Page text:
It’s hard to get Nasiva Ashera to tell you much about her past. First of all, the 20-year-old refugee from South Sudan can’t speak English. She learned Arabic in school, which helps her communicate with some of the Somali refugees who attend school with her through Rochester’s Refugees Helping Refugees program. But Ashera’s formal education ended after fourth grade, so she’s hardly fluent in that language, and she can’t read or write, even in her tribal tongue.
The language barrier is only part of what has isolated Ashera over the past three years. Ashera’s life exploded into chaos when South Sudan erupted in civil war in 2013—just two years after it had gained its independence from Sudan.
Since December of 2013, no one knows for certain how many thousands of South Sudanese have died at the hands of government forces or rebels in a conflict that split the country along tribal lines. Both sides have been accused of war crimes—rape, torture, burning and looting of villages, mass executions, starvation, recruitment of child soldiers. More than a million people have fled their homes, and about a quarter of those escaped the country, mostly on foot. Many found temporary shelter in Ethiopia, which now plays host to nearly 700,000 refugees.
Ashera made that journey with her family, shortly after the war broke out. She spent three years at a refugee camp near Bambasi, living on rations of beans, rice, flour and oil. Both her parents died at the camp. Ashera gave birth to her son there.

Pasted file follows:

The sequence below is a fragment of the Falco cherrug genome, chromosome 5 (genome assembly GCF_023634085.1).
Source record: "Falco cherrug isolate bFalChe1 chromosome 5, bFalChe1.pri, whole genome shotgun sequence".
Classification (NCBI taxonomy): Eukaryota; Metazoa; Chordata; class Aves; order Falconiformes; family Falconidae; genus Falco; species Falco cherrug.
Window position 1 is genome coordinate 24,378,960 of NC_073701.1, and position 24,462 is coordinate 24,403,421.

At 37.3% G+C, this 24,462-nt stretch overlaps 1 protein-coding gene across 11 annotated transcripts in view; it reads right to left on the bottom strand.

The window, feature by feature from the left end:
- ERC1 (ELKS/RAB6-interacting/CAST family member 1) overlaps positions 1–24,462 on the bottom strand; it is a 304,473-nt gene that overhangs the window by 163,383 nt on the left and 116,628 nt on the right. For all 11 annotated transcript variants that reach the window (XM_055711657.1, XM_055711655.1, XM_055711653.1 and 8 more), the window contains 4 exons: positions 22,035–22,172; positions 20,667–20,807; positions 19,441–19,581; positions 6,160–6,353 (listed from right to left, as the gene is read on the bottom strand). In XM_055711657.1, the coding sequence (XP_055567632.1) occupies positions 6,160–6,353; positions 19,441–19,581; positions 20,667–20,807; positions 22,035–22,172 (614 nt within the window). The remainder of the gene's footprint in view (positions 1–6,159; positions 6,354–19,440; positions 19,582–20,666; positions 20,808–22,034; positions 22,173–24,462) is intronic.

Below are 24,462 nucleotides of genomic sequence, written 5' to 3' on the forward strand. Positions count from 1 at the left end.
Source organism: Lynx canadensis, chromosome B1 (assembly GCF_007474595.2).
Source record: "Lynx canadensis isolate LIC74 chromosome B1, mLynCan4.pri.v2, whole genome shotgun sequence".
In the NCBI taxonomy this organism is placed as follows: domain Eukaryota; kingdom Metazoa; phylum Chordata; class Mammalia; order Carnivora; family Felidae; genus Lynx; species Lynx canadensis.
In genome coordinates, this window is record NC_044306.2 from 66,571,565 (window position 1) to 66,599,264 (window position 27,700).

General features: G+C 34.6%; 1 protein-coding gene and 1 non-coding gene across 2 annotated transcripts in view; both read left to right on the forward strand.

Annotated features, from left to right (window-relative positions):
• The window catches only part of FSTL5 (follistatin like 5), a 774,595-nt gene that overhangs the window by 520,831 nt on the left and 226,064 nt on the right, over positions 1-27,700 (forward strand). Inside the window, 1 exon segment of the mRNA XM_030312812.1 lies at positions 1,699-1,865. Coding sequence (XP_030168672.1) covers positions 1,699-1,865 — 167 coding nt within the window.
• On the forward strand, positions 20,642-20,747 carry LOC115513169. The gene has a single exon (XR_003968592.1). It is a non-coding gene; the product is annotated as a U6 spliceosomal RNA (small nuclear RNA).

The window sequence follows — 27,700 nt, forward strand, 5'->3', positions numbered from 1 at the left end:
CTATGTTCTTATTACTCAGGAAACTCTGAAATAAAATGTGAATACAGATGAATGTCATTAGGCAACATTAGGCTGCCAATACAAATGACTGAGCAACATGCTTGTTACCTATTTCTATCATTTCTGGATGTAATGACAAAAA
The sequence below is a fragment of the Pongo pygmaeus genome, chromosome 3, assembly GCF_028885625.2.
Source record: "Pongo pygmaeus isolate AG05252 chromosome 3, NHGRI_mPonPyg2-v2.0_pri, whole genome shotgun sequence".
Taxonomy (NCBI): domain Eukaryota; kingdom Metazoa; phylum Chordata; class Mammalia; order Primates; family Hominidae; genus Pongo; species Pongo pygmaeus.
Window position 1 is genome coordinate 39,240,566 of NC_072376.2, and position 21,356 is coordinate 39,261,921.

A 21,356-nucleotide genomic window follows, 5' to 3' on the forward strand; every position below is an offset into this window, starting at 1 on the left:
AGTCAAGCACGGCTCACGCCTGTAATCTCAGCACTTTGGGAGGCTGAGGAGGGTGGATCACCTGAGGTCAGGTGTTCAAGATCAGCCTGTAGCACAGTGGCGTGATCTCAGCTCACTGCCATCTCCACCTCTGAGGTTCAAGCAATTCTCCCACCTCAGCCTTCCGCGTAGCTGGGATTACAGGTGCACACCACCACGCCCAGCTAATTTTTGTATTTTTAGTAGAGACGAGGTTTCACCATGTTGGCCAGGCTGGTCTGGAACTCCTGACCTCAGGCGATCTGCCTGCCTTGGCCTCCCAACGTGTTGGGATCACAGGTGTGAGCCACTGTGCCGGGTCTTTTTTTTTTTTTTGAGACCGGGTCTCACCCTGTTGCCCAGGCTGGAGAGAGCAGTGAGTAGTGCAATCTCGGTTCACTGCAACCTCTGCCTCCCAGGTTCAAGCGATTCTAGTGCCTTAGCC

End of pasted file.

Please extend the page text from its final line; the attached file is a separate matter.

Six months ago, Ashera came to Rochester with her child. Not knowing how to navigate public transportation, she walks wherever she needs to go. She’s beginning to understand spoken English, but she can speak little of it herself. And the horrors of the civil war have left their mark on her. She began her interview for this story by saying, “I’m happy. I have no problems.”
Hearing this, Ashera’s interpreter, a refugee from Somalia, turned to the interviewer and shook her head.
“She’s 20 years old and she has a kid of her own,” the interpreter said. “She doesn’t speak English. She has no one here. And she says she has no problems.”
Only after being reassured several times that the American woman interviewing her had no ties to any government would Ashera relate portions of her story.
“They kill people for no reason,” she said of the warring factions. “If they come for you, if they take your people, you have to lie about who you are.”
Ashera has aunts and uncles still living in Sudan, and an older sister remains in a refugee camp in Ethiopia. Her parents had both done janitorial work at a hospital before the war. The family lived on a small farm, with three goats, some chickens and small crops of fruits and vegetables. Ashera loved to sing, dance and play the drums as a child, but she can speak of her parents for only a short time before breaking into tears.
Like many natives of South Sudan, she holds out hope that her country can heal its wounds and she can return one day, but she’s not certain that’s a realistic plan. For now, her dream is to learn English, get a job and make a home in the United States.